...He watched the boy and he looked out through the tress toward the road. This was not a safe place. They could be seen from the road now it was day. The boy turned in his blankets. Then he opened his eyes. Hi, Papa, he said. 
I'm right here. 
I know.
There's another monster and his pool, again (this is me talking now, not Asher). I'd almost peg McCarthy as an OD&D fan.

I think the above passage is horrid, but to save words I won't explain why. I think the pretentiousness and silliness of it, complete with its humorlessness, faux ponderous tone and grammatical foibles practically croaks out its mediocrity, like a rude beast emoting in a cave. Anyway, Asher nailed it in his piece, which I highly recommend.

But I will quote one passage. Asher claims that he tried to read The Road and, thus, give McCarthy a fresh start. But
[t]he fresh start didn't pan out. The crimes against the English language committed in the first eight pages of this book are so deplorable that I could not reach the double digit page numbers at all. I also feel offended -- yes, offended -- by the mean, miserable view of humanity this book shoves in my face. But my dislike for this book seems to transcend any mental or aesthetic considerations, because as I suffered through these first few pages I felt my body physically rejecting this book like a badly transplanted organ. I would look down at my hands and discover that the book was closed. I'd open it, struggle through a few sentences more, and then look down and discover it closed again. Reading The Road felt like swimming in a pool of thick hard mud, and I tried and I tried but I could not get past page eight.
For the fun of it, I decided to rewrite the above passage in full Cormac McCarthy style:
The man wanted to begin anew but time flowed along as it does and there was no new beginning nor was there an end. The man was reading a book and he imagined that some criminal had bent over the first eight pages and vomited. I am offended and it is mean and it is a miserable view of humanity the man thought in the endarkening light though he could not look away. Above the grey smoke the hatred of the man hung like a grisping cloud while beneath it there were considerations that the man framed with words like mental or aesthetic and he suffered still and his body rejected the book like a badly transplanted organ. He would look down dimly at his coarsish hands and see that the book was closed. Then he would open the book again and close it again and open the book again and close it again until there was no light left to open and close it and he couldn't look down any more. He dreamed that he was swimming in a dark pool of thick hard mud and the pendulum at the heart of the world had stopped over page eight of that accoladed tome. But the mans hatred continued to burn like a glowing ember soundlessly imperched upon his ever beating heart.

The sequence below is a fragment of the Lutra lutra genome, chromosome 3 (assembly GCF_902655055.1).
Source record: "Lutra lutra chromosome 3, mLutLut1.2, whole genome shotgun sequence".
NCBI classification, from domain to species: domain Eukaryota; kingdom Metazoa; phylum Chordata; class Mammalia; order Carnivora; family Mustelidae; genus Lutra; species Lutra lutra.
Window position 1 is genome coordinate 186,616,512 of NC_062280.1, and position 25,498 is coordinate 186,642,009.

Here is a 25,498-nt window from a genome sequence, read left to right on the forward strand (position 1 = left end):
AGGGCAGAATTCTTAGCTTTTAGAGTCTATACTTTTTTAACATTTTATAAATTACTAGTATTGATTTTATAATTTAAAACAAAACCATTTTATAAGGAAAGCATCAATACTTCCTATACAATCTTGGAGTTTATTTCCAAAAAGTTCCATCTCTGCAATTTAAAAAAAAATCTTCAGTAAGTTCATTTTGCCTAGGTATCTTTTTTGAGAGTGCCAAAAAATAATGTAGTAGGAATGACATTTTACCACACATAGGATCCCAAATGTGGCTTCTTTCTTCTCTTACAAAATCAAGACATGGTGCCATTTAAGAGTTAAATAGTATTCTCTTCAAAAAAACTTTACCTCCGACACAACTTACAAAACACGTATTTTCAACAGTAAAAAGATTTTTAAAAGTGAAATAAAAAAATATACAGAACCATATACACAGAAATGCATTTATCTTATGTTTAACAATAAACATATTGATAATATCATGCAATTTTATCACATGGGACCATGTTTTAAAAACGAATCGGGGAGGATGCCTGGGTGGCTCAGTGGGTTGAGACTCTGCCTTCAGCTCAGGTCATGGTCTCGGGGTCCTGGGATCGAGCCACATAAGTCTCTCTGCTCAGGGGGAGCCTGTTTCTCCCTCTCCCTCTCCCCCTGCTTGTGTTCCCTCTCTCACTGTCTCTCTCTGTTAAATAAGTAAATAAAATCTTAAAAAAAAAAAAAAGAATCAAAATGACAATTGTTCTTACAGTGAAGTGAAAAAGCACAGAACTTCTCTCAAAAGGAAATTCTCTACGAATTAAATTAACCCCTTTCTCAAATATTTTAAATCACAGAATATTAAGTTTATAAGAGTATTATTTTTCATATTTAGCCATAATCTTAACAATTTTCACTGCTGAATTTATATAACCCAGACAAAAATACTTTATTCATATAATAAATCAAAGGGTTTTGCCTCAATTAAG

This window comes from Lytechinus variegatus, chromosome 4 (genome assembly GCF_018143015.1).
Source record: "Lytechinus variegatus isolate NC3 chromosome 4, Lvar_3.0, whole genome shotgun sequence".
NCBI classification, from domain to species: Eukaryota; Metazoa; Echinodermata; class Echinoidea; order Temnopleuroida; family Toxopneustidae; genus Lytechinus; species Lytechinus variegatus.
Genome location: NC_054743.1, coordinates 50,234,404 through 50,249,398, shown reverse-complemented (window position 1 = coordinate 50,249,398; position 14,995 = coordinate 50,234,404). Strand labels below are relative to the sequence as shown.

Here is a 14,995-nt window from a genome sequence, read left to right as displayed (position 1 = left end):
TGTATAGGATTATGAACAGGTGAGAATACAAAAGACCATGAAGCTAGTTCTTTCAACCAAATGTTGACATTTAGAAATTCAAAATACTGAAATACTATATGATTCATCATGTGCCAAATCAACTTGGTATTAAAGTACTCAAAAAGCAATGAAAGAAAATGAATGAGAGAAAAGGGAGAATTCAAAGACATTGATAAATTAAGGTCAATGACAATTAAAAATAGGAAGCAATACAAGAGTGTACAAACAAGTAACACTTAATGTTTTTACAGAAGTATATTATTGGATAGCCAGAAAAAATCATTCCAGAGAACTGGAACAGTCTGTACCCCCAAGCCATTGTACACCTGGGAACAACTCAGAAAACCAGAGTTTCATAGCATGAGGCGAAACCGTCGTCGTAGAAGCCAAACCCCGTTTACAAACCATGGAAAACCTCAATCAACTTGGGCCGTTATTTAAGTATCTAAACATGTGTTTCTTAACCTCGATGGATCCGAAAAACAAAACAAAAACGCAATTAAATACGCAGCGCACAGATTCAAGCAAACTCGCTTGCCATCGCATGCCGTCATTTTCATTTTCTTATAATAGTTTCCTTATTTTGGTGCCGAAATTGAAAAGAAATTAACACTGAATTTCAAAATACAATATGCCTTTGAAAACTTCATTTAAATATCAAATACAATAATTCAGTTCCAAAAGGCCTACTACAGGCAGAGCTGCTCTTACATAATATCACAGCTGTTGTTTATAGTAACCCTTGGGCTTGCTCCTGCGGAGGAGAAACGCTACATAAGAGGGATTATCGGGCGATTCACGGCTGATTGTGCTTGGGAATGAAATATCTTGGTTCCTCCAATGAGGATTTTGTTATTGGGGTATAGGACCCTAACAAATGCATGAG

The boy came into the room and turned on the light. Hi, Papa, he said. 
What happened. 
I think you fell asleep on the couch while smoking do you know where the remote control is.
Now, I know you might be thinking how clever I must think I am. But the point is that I am not particularly clever. It's actually remarkably easy to write a McCarthy parody (even I can do it). But the thing is, unlike, say, a Hemingway parody, where the author's stylistics quirks are exaggerated or used to describe a non-Hemingwayish activity like decorating a Christmas tree or whatever, there is really very little difference between a Cormac McCarthy parody and, well, the real McCarthy.

He takes the worst parts of Hemingway, Faulkner and Brett Easton Ellis and combines them. The very worst parts. And he combines them in an unpleasant way.

Cormac McCarthy is not a very good writer.

And I mean that as an objective statement, not merely a description of my own subjective opinion.

You are, of course, free to have another opinion. As I said once on a different subject, though in a similar context, if you disagree with me on this, that doesn't make you a bad person. I hope we can laugh together over a beer sometime...at how wrong you were on the issue.

Crossposted at Save Versus All Wands.